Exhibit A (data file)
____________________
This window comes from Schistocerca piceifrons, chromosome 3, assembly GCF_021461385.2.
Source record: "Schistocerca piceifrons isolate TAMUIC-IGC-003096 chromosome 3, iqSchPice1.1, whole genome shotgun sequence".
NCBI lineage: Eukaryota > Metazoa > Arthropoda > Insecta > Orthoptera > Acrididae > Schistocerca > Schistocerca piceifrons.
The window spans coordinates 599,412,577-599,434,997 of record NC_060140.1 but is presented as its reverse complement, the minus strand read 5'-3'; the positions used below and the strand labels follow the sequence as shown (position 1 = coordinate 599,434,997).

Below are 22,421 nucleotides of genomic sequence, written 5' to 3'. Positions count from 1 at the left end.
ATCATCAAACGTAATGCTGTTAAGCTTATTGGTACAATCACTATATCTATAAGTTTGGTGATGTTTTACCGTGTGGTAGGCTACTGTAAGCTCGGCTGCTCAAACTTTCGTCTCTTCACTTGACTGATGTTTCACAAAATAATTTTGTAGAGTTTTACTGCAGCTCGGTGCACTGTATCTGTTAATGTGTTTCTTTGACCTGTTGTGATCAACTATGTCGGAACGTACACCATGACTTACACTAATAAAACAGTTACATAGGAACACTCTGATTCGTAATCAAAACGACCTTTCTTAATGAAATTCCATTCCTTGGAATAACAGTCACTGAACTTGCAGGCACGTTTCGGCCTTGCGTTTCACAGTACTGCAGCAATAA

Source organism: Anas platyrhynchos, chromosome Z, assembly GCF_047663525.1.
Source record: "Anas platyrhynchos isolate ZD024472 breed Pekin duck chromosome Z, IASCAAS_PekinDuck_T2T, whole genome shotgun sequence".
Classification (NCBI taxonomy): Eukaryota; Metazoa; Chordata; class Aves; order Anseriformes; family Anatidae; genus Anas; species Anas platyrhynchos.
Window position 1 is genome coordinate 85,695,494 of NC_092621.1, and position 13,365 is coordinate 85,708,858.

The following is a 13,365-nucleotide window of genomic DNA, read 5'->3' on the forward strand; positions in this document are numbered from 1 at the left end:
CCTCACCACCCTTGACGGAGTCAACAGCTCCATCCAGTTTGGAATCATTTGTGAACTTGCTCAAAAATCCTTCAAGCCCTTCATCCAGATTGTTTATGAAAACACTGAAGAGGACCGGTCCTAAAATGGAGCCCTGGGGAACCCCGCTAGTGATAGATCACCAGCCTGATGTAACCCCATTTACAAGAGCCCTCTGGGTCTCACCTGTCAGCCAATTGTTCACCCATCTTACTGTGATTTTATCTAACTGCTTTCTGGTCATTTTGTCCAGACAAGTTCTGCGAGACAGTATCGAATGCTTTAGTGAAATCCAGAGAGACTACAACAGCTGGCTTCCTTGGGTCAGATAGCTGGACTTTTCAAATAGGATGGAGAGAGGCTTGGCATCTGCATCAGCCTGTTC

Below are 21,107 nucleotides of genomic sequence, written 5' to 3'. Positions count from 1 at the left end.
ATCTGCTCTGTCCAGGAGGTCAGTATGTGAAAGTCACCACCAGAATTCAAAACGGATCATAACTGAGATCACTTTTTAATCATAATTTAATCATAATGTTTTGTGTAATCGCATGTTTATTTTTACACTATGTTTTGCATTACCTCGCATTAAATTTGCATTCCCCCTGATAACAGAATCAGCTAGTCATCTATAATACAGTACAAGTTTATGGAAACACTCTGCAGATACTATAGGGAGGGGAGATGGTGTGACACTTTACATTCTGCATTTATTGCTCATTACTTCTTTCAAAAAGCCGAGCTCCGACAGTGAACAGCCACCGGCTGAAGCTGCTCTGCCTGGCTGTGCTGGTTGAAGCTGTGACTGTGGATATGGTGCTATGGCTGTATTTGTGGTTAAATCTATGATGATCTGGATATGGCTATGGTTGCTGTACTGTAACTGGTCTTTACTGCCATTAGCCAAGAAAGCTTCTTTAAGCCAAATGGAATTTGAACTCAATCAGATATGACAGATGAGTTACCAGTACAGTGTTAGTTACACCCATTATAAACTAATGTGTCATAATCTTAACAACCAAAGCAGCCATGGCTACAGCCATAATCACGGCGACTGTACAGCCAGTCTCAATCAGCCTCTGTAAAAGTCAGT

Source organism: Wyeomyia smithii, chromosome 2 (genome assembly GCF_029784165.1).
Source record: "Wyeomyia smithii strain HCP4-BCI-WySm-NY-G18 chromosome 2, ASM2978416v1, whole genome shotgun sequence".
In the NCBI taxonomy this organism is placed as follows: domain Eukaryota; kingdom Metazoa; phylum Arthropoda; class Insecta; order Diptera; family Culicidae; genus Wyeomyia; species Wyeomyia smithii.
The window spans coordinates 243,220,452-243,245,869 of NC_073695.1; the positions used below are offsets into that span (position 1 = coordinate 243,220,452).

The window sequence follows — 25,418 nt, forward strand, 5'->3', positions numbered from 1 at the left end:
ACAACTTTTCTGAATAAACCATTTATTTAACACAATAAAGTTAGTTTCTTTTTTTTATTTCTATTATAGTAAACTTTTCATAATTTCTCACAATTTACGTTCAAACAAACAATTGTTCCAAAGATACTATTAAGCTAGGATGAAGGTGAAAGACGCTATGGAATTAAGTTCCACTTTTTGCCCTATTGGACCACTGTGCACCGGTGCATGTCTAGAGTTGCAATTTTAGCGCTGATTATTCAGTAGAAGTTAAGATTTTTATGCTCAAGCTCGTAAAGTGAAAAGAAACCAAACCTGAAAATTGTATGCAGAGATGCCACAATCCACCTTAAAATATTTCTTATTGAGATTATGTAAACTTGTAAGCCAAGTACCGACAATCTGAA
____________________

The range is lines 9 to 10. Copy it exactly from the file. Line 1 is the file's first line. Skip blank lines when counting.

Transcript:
Classification (NCBI taxonomy): Eukaryota; Metazoa; Chordata; class Aves; order Anseriformes; family Anatidae; genus Anas; species Anas platyrhynchos.
Window position 1 is genome coordinate 85,695,494 of NC_092621.1, and position 13,365 is coordinate 85,708,858.